Establishing Effective Use of Agile Practices by Distributed Teams in the Post-adoptive Period
Renders, Marcel (2016-10-19)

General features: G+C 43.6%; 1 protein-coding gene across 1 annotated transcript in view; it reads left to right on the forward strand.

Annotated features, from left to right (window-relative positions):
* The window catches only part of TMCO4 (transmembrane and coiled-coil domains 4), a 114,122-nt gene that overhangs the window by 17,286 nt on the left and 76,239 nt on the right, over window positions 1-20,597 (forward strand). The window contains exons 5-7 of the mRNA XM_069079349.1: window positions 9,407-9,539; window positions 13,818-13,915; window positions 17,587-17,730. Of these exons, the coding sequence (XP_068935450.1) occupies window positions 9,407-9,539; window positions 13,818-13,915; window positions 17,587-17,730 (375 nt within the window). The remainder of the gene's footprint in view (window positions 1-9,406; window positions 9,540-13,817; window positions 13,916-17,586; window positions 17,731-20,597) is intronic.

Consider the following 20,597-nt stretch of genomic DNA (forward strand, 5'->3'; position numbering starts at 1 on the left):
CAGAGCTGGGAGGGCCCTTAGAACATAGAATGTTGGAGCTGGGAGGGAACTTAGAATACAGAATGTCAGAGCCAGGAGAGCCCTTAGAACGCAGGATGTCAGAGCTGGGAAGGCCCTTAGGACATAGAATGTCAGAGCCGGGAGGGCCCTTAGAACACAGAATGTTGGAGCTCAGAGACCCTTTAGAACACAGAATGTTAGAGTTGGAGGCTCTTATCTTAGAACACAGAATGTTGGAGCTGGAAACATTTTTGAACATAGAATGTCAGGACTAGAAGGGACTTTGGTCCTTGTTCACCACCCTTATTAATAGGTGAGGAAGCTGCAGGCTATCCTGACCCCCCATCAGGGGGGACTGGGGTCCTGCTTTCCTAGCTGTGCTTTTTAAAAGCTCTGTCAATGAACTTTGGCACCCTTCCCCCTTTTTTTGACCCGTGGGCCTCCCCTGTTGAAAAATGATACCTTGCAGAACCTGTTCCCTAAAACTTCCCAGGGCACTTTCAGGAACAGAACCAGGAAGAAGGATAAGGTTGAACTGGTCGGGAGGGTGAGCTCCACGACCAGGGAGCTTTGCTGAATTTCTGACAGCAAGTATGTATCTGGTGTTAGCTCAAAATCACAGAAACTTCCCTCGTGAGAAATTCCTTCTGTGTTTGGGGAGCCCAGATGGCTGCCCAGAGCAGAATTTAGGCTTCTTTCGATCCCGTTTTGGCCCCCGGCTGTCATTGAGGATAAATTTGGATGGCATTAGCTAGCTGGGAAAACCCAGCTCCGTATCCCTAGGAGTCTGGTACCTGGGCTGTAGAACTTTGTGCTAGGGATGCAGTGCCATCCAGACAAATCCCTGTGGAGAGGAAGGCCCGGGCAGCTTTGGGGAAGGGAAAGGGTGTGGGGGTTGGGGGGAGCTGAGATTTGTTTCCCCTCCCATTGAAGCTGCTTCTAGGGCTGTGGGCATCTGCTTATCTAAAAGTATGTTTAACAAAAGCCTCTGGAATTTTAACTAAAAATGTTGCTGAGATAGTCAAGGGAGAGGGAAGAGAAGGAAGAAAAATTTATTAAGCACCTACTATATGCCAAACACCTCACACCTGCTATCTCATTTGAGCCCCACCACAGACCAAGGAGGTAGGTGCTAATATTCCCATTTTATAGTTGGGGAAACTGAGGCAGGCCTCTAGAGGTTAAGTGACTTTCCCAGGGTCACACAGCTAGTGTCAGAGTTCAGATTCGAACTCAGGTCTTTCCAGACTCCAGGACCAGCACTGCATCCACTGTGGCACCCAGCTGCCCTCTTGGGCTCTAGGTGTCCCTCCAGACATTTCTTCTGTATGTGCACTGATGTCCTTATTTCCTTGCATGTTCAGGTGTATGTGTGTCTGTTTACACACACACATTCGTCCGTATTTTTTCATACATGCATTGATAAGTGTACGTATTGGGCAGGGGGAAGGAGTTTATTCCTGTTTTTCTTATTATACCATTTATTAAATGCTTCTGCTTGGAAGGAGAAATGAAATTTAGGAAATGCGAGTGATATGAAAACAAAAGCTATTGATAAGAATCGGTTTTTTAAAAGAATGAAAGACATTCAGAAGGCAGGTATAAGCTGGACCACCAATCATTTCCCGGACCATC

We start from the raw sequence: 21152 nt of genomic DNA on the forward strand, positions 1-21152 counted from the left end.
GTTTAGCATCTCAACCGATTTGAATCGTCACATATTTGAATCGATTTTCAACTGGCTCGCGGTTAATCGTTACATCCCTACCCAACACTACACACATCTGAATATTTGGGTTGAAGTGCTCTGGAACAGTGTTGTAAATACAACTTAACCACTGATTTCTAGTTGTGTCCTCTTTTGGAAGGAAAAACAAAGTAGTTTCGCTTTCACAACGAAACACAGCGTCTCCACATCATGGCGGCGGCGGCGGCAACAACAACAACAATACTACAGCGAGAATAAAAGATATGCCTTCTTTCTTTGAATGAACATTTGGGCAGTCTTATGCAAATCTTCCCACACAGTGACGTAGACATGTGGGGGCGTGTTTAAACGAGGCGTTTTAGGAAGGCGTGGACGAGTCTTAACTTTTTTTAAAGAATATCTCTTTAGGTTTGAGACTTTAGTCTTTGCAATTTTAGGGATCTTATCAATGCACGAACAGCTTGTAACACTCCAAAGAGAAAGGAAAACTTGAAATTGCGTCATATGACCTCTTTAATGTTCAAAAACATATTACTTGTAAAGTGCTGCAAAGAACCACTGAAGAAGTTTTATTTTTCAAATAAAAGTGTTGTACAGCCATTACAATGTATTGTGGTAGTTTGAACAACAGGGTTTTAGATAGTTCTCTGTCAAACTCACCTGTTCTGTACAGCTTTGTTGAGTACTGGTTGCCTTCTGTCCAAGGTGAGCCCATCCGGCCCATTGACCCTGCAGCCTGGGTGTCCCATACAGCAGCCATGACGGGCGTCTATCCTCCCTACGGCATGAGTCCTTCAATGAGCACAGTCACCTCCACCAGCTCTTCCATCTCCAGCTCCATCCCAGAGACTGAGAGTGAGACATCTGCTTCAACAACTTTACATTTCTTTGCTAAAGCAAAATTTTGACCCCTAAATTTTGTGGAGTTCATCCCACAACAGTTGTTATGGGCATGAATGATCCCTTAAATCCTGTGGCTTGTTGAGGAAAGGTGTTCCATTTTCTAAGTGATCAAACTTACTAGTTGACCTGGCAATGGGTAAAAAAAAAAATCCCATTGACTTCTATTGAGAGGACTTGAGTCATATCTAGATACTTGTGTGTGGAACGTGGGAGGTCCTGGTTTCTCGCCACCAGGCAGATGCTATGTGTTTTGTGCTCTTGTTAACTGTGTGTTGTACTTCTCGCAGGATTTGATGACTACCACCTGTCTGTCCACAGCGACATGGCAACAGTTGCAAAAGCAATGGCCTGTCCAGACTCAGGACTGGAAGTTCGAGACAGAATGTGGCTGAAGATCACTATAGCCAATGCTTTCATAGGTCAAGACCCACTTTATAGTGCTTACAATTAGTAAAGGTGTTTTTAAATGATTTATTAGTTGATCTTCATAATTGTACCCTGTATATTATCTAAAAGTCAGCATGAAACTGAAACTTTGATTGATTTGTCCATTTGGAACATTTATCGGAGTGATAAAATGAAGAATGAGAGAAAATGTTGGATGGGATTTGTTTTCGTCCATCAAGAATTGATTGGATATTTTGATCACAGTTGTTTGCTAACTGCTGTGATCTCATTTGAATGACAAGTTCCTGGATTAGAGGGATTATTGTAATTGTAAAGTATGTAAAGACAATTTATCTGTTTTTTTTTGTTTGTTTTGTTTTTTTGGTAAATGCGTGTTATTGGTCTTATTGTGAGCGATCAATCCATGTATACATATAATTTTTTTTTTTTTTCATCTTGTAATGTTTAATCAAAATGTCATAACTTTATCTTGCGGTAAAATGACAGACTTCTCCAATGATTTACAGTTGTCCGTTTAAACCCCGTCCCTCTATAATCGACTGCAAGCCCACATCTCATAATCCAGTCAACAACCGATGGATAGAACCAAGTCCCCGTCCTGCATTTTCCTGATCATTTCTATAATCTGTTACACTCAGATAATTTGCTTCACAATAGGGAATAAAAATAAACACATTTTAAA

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Increasingly, agile methodologies are applied in distributed software development. While the amount of research has grown, little is known about the factors that affect the use of agile methodologies after the initial adoption. This research therefore investigates how organizations can improve the effective use of distributed agile practices in the post-adoptive period. Due to repeating claims that agile software development research has suffered from a lack of theory, this research draws from well-established innovation diffusion theories to develop the Agile Intervention Model (AIM). The AIM addresses how individual and organizational interventions influence individual cognition, and consequently the use of agile practices. The model was applied in a single, qualitative case study at two collaborating organizations that adopted Scrum three years ago. The empirical findings suggest that Scrum teams are motivated to use Scrum effectively, but a lack of change in the organization inhibits them from doing that. Primarily the hybrid Water-Scrum-Fall and dependencies with specialized back-end teams are important factors that inhibit teams to use Scrum effectively. At the team-level, the use of Scrum can mostly improve by correctly applying Scrum roles, investing time in Scrum ceremonies, hiring agile coaches, and having a methodology champion. Being distributed did not play an essential role for the use of agile practices.